A cloud of steam dissipates over the stove, leaving behind the cloying scent of a Protestant Eucharist. Concord grapes. They came into the house dusty, out of fields dry and hot, where they hung from their vines in such overripe corpulence that a mere touch sent them to the shaded earth below like rain drops that taste of wine. Or perhaps the dust was not the work of the fields, perhaps it is rather the dust of memory that lays over the attics of our minds. Beyond the plastic communion beakers of childhood, there is that old arbor, beaten gray by the rain but shelter nonetheless to many a moment of play. The thick, woody stems of the vines wove their way to the highest places, that the clusters might hang almost to eye level--perfect height for "Grampy" to pick them on his way back from the barn.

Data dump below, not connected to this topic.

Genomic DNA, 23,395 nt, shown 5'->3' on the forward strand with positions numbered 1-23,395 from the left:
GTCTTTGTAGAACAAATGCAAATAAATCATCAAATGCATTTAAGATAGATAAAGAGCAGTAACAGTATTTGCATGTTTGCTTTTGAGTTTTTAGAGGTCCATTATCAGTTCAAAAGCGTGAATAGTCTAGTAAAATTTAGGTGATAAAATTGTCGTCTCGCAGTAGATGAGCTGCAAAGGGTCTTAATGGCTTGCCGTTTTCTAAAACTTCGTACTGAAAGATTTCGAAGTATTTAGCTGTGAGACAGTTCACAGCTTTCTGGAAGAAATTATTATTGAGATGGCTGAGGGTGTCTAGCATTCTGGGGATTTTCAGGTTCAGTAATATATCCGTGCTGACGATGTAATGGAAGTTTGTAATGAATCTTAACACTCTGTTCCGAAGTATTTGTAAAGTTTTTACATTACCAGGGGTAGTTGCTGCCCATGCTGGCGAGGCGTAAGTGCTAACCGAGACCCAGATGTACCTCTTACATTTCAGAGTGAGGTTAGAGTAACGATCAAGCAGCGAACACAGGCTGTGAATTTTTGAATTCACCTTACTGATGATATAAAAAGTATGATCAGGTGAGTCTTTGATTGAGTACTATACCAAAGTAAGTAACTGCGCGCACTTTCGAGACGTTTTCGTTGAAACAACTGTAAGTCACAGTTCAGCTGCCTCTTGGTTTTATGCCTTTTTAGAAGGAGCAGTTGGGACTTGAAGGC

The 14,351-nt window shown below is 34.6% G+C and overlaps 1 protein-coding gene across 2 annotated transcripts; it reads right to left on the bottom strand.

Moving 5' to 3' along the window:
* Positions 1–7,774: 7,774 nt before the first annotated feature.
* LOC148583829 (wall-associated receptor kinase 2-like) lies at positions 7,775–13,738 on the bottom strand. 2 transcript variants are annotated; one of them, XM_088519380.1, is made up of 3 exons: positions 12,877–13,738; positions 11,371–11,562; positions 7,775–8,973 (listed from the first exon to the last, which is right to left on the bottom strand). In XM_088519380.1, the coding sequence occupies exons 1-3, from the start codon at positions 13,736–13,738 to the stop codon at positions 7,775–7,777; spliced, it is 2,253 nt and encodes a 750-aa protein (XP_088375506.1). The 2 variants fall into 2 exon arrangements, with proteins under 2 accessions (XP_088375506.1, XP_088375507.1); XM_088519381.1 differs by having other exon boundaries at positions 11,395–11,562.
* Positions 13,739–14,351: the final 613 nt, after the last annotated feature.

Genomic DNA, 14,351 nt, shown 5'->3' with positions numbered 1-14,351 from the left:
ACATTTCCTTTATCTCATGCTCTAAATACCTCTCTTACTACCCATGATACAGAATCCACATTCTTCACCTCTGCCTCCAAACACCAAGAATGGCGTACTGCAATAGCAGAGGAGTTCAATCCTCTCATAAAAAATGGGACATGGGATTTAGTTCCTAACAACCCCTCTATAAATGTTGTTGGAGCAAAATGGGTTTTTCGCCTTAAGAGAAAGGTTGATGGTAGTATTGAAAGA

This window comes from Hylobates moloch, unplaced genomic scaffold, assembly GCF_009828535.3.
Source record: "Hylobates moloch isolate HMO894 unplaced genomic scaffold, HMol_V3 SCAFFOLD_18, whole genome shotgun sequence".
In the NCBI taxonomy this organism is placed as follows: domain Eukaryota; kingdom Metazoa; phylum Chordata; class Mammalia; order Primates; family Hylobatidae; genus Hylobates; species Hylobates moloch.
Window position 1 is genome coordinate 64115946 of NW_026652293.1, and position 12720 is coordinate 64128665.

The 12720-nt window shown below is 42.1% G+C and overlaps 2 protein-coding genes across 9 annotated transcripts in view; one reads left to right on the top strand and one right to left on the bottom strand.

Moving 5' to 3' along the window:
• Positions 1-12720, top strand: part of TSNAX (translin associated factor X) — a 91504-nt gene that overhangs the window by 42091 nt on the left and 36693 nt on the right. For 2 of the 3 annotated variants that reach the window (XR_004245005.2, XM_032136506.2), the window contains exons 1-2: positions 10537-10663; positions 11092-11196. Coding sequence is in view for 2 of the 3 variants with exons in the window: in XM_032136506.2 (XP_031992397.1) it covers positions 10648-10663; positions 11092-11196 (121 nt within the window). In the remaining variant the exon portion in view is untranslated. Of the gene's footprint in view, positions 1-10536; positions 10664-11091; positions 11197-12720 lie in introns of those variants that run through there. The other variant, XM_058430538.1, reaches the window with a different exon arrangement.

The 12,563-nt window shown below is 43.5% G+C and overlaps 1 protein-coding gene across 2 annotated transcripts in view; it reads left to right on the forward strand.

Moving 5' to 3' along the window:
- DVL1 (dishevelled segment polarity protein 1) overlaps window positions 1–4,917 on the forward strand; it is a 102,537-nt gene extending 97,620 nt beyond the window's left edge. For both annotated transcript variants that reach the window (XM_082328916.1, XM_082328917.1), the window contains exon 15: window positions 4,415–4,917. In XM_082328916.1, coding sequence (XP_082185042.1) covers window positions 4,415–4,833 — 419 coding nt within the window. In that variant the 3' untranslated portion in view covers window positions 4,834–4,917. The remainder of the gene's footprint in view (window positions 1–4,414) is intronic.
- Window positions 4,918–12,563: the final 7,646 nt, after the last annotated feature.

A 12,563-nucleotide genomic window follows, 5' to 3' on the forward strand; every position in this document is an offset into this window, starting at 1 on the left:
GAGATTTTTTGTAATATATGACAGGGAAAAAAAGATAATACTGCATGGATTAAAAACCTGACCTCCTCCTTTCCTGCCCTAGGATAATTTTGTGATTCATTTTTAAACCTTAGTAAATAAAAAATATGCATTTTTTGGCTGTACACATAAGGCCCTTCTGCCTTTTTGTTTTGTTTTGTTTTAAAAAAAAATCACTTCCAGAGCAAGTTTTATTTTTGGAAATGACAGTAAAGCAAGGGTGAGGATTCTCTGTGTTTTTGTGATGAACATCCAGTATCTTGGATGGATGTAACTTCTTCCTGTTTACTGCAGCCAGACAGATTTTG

Small things may sometimes be the portal to that which exceeds them.
A seed falls into the dark earth and dies.
I'm sure many pages have been written on the subject, but I think there's a reason why farmers and, to a lesser degree, gardeners (for, after all, when one's whole livelihood is at play, desperation teaches much dearer lessons) have a reputation for being potential mystics. Not that they all are, nor even that many of them are. That would be a ridiculous claim. I simply mean that their labor is, at heart, a work of faith: every seed that is sown into the earth is a small prayer made with the full awareness that it will not bear fruit without a period of waiting, and even then, though the wait may be endured well and the soil tended with great care, the seed may never come forth into the light of morning. To live in this manner requires a certain courage that manifests itself as trust, and that courage draws its strength from love. One could not live that way unless there were something else within that reaches for something without.